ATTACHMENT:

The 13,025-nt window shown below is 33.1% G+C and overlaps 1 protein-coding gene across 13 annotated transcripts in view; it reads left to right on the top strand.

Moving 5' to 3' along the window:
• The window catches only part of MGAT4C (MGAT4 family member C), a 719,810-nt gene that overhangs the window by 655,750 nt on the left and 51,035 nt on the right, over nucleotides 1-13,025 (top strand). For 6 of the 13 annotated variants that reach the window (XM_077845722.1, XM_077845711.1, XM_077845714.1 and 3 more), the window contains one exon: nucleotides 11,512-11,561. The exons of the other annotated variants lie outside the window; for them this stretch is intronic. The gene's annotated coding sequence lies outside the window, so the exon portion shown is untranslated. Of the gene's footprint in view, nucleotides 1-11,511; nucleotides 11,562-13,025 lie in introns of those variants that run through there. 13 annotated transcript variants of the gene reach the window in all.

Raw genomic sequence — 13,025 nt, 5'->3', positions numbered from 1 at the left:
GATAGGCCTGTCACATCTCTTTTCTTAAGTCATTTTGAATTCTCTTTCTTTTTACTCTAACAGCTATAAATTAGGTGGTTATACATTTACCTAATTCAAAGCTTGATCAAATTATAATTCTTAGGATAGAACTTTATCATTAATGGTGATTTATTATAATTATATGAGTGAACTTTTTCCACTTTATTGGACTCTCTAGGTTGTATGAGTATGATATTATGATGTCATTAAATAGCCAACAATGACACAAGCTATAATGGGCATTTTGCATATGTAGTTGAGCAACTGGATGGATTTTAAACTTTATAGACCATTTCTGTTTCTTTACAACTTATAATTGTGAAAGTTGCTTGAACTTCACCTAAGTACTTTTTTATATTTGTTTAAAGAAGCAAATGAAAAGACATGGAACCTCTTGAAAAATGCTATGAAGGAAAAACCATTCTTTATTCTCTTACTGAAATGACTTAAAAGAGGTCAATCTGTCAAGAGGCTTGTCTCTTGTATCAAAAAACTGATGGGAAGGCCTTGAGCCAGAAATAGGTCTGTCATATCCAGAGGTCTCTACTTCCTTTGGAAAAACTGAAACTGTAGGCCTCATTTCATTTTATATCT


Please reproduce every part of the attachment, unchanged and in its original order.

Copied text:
The 13,025-nt window shown below is 33.1% G+C and overlaps 1 protein-coding gene across 13 annotated transcripts in view; it reads left to right on the top strand.

Moving 5' to 3' along the window:
• The window catches only part of MGAT4C (MGAT4 family member C), a 719,810-nt gene that overhangs the window by 655,750 nt on the left and 51,035 nt on the right, over nucleotides 1-13,025 (top strand). For 6 of the 13 annotated variants that reach the window (XM_077845722.1, XM_077845711.1, XM_077845714.1 and 3 more), the window contains one exon: nucleotides 11,512-11,561. The exons of the other annotated variants lie outside the window; for them this stretch is intronic. The gene's annotated coding sequence lies outside the window, so the exon portion shown is untranslated. Of the gene's footprint in view, nucleotides 1-11,511; nucleotides 11,562-13,025 lie in introns of those variants that run through there. 13 annotated transcript variants of the gene reach the window in all.

Raw genomic sequence — 13,025 nt, 5'->3', positions numbered from 1 at the left:
GATAGGCCTGTCACATCTCTTTTCTTAAGTCATTTTGAATTCTCTTTCTTTTTACTCTAACAGCTATAAATTAGGTGGTTATACATTTACCTAATTCAAAGCTTGATCAAATTATAATTCTTAGGATAGAACTTTATCATTAATGGTGATTTATTATAATTATATGAGTGAACTTTTTCCACTTTATTGGACTCTCTAGGTTGTATGAGTATGATATTATGATGTCATTAAATAGCCAACAATGACACAAGCTATAATGGGCATTTTGCATATGTAGTTGAGCAACTGGATGGATTTTAAACTTTATAGACCATTTCTGTTTCTTTACAACTTATAATTGTGAAAGTTGCTTGAACTTCACCTAAGTACTTTTTTATATTTGTTTAAAGAAGCAAATGAAAAGACATGGAACCTCTTGAAAAATGCTATGAAGGAAAAACCATTCTTTATTCTCTTACTGAAATGACTTAAAAGAGGTCAATCTGTCAAGAGGCTTGTCTCTTGTATCAAAAAACTGATGGGAAGGCCTTGAGCCAGAAATAGGTCTGTCATATCCAGAGGTCTCTACTTCCTTTGGAAAAACTGAAACTGTAGGCCTCATTTCATTTTATATCT